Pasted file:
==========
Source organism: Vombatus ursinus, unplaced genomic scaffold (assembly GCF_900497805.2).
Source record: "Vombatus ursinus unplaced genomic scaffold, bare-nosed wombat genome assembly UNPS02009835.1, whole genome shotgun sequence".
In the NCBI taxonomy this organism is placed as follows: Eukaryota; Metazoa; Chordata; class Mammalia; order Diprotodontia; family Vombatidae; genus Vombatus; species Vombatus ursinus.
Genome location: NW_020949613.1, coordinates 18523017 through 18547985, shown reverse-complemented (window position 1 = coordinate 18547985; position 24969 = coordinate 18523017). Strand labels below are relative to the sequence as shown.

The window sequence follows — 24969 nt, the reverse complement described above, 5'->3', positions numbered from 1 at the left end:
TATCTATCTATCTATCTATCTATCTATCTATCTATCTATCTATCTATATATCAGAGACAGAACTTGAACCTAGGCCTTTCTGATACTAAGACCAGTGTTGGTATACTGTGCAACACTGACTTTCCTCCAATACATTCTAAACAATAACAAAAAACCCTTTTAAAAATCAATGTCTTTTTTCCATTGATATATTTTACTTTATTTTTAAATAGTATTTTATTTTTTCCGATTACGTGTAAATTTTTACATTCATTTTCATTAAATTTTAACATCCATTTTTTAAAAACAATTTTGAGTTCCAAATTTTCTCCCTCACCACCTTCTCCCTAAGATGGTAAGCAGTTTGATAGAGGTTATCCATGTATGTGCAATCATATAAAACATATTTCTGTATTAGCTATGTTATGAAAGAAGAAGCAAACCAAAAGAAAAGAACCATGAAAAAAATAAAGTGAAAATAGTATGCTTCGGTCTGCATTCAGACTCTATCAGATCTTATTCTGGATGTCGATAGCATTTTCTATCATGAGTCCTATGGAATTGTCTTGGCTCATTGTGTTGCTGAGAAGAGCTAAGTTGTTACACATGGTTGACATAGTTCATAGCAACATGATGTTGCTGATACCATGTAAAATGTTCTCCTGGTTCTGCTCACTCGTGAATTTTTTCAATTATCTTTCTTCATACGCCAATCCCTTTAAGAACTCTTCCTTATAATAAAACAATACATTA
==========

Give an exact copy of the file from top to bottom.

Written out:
Source organism: Vombatus ursinus, unplaced genomic scaffold (assembly GCF_900497805.2).
Source record: "Vombatus ursinus unplaced genomic scaffold, bare-nosed wombat genome assembly UNPS02009835.1, whole genome shotgun sequence".
In the NCBI taxonomy this organism is placed as follows: Eukaryota; Metazoa; Chordata; class Mammalia; order Diprotodontia; family Vombatidae; genus Vombatus; species Vombatus ursinus.
Genome location: NW_020949613.1, coordinates 18523017 through 18547985, shown reverse-complemented (window position 1 = coordinate 18547985; position 24969 = coordinate 18523017). Strand labels below are relative to the sequence as shown.

The window sequence follows — 24969 nt, the reverse complement described above, 5'->3', positions numbered from 1 at the left end:
TATCTATCTATCTATCTATCTATCTATCTATCTATCTATCTATCTATATATCAGAGACAGAACTTGAACCTAGGCCTTTCTGATACTAAGACCAGTGTTGGTATACTGTGCAACACTGACTTTCCTCCAATACATTCTAAACAATAACAAAAAACCCTTTTAAAAATCAATGTCTTTTTTCCATTGATATATTTTACTTTATTTTTAAATAGTATTTTATTTTTTCCGATTACGTGTAAATTTTTACATTCATTTTCATTAAATTTTAACATCCATTTTTTAAAAACAATTTTGAGTTCCAAATTTTCTCCCTCACCACCTTCTCCCTAAGATGGTAAGCAGTTTGATAGAGGTTATCCATGTATGTGCAATCATATAAAACATATTTCTGTATTAGCTATGTTATGAAAGAAGAAGCAAACCAAAAGAAAAGAACCATGAAAAAAATAAAGTGAAAATAGTATGCTTCGGTCTGCATTCAGACTCTATCAGATCTTATTCTGGATGTCGATAGCATTTTCTATCATGAGTCCTATGGAATTGTCTTGGCTCATTGTGTTGCTGAGAAGAGCTAAGTTGTTACACATGGTTGACATAGTTCATAGCAACATGATGTTGCTGATACCATGTAAAATGTTCTCCTGGTTCTGCTCACTCGTGAATTTTTTCAATTATCTTTCTTCATACGCCAATCCCTTTAAGAACTCTTCCTTATAATAAAACAATACATTA